About five years ago, the superintendent approached me about starting a program to help students to be prepared for the diverse workforce of the 21st century. So I created a class called the Global Leadership Project. It allows students to examine how Fortune 500 companies in Ohio use diversity to outperform their competitors. My approach, as a lifelong educator, is to create and deliver lessons based on real-life experiences that can change lives.
For example, in Dayton, the city has a “Welcome Dayton Program” that helps new immigrants assimilate to the community. City services have also been adapted to meet the needs of different cultures. My students have also participated in an improvisational workshop at the Blackbox Theater in Dayton where they learned one of the most important lessons in intercultural communication. It’s an exercise called “Yes/And rather than No/But”:
The lesson is that if you use the phrase “yes…and…” in talking with someone, you have a better chance to move the conversation forward. Saying “no…but…” puts the brakes on a conversation.
After students have heard from a guest speaker, we make a “thank you” video to send to them. It is a great opportunity for students to see themselves on camera and to become aware of their own self-expressions. I show them how they are responsible for the stories they put out there in the world about people different from themselves, and that they in turn have power to influence the stories told about them.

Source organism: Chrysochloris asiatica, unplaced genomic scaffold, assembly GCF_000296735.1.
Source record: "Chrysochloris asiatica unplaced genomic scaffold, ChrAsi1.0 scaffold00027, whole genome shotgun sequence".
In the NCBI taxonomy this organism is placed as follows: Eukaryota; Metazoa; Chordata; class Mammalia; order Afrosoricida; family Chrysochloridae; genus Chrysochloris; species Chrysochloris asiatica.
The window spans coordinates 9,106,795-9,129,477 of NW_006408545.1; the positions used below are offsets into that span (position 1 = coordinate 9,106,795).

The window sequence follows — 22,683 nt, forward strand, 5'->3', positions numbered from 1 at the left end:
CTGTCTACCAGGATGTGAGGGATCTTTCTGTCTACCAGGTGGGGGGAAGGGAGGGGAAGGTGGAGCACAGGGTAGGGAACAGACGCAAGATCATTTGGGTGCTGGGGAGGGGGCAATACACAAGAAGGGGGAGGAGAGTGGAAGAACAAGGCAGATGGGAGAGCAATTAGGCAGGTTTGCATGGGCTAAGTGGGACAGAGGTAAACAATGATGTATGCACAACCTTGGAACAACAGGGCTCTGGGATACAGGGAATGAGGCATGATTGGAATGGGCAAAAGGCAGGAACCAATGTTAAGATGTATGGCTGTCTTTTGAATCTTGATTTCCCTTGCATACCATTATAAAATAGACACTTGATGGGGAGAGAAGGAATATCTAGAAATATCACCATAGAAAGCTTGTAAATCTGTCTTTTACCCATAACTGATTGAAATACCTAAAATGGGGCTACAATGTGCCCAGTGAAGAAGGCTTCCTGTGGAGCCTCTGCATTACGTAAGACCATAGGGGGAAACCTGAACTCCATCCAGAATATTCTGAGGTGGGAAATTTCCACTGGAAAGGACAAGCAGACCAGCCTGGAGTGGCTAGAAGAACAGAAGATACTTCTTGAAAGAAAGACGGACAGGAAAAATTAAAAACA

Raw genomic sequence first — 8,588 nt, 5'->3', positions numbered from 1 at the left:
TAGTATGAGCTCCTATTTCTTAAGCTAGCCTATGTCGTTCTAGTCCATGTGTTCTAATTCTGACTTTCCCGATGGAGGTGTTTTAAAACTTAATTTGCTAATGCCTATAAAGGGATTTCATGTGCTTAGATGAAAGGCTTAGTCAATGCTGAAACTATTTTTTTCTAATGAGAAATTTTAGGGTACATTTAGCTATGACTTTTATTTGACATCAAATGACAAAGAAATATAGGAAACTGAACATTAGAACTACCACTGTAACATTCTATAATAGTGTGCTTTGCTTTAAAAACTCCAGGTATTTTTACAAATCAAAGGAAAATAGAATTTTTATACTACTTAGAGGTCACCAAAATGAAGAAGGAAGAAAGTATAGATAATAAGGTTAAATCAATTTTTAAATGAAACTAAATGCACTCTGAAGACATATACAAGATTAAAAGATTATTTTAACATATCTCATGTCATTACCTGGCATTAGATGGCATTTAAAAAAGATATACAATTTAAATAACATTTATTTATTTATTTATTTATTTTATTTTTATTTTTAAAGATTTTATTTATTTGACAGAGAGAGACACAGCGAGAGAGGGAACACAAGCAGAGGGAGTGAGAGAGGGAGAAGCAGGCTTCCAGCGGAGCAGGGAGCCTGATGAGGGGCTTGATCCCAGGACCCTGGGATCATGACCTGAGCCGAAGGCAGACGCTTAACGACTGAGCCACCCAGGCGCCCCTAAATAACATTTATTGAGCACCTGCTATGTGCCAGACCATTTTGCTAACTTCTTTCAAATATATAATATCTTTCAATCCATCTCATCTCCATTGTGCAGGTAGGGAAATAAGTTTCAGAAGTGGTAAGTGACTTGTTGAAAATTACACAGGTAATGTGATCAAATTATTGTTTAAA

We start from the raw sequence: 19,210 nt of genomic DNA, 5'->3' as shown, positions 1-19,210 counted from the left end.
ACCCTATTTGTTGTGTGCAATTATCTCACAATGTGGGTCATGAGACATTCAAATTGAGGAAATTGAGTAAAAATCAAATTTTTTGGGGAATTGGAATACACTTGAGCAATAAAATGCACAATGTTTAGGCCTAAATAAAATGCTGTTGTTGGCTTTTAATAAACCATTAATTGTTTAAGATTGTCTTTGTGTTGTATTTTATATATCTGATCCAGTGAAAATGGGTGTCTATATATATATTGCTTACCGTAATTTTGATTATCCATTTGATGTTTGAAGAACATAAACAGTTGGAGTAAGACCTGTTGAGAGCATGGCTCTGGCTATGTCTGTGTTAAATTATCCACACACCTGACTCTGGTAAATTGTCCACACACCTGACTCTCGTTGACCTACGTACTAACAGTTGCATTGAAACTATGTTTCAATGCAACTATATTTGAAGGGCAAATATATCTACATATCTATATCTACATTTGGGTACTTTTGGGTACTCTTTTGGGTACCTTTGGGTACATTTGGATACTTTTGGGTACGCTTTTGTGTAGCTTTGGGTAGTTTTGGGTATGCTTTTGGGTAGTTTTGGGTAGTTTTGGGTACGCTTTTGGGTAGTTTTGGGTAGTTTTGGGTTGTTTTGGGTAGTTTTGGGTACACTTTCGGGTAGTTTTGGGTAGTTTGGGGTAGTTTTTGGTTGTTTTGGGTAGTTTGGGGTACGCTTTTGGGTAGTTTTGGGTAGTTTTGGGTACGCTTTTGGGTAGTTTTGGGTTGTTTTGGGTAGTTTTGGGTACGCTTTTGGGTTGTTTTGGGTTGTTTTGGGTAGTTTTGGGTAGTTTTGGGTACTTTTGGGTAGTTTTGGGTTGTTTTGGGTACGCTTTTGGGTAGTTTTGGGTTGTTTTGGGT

In a visit to the archives at P&G in Cincinnati, we see the products the company has produced and how it does its branding of such well-done items as Ivory Soap. Students select a P&G product and research its branding campaign. We go to a grocery store, find the products and students reflect on how they are like a particular product. It can be quite stretch when you have only 30 minutes to complete the activity. Then we tape a special “thank you” video in the store to send to P&G.
It’s a great opportunity for students to take what they have learned and apply the lessons to their own lives. They understand how to shape and maintain their own personal brand on social media.
These are life skills that can’t be measured by a standardized test. I think the class demonstrates the good we can do as educators when we are given the freedom to teach.
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